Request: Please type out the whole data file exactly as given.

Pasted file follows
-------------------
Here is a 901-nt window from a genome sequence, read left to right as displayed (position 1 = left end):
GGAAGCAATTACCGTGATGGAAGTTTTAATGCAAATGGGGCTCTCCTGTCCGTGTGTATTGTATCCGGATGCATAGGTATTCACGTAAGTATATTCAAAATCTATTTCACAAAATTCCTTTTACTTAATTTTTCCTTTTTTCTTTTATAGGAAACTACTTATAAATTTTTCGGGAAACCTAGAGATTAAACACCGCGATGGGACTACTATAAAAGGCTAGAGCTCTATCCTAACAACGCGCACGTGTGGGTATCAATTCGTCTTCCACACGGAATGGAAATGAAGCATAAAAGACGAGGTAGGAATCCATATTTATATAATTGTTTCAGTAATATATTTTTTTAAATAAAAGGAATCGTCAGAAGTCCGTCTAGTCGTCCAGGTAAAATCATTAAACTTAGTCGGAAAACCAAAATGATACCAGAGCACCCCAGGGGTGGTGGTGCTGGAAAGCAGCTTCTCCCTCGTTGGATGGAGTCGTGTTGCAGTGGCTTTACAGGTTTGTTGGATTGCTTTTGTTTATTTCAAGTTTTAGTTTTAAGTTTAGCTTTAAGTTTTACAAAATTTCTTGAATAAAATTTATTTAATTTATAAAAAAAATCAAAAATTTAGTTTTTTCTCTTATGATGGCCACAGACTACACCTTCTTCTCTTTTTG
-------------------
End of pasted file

Here is a 901-nt window from a genome sequence, read left to right as displayed (position 1 = left end):
GGAAGCAATTACCGTGATGGAAGTTTTAATGCAAATGGGGCTCTCCTGTCCGTGTGTATTGTATCCGGATGCATAGGTATTCACGTAAGTATATTCAAAATCTATTTCACAAAATTCCTTTTACTTAATTTTTCCTTTTTTCTTTTATAGGAAACTACTTATAAATTTTTCGGGAAACCTAGAGATTAAACACCGCGATGGGACTACTATAAAAGGCTAGAGCTCTATCCTAACAACGCGCACGTGTGGGTATCAATTCGTCTTCCACACGGAATGGAAATGAAGCATAAAAGACGAGGTAGGAATCCATATTTATATAATTGTTTCAGTAATATATTTTTTTAAATAAAAGGAATCGTCAGAAGTCCGTCTAGTCGTCCAGGTAAAATCATTAAACTTAGTCGGAAAACCAAAATGATACCAGAGCACCCCAGGGGTGGTGGTGCTGGAAAGCAGCTTCTCCCTCGTTGGATGGAGTCGTGTTGCAGTGGCTTTACAGGTTTGTTGGATTGCTTTTGTTTATTTCAAGTTTTAGTTTTAAGTTTAGCTTTAAGTTTTACAAAATTTCTTGAATAAAATTTATTTAATTTATAAAAAAAATCAAAAATTTAGTTTTTTCTCTTATGATGGCCACAGACTACACCTTCTTCTCTTTTTG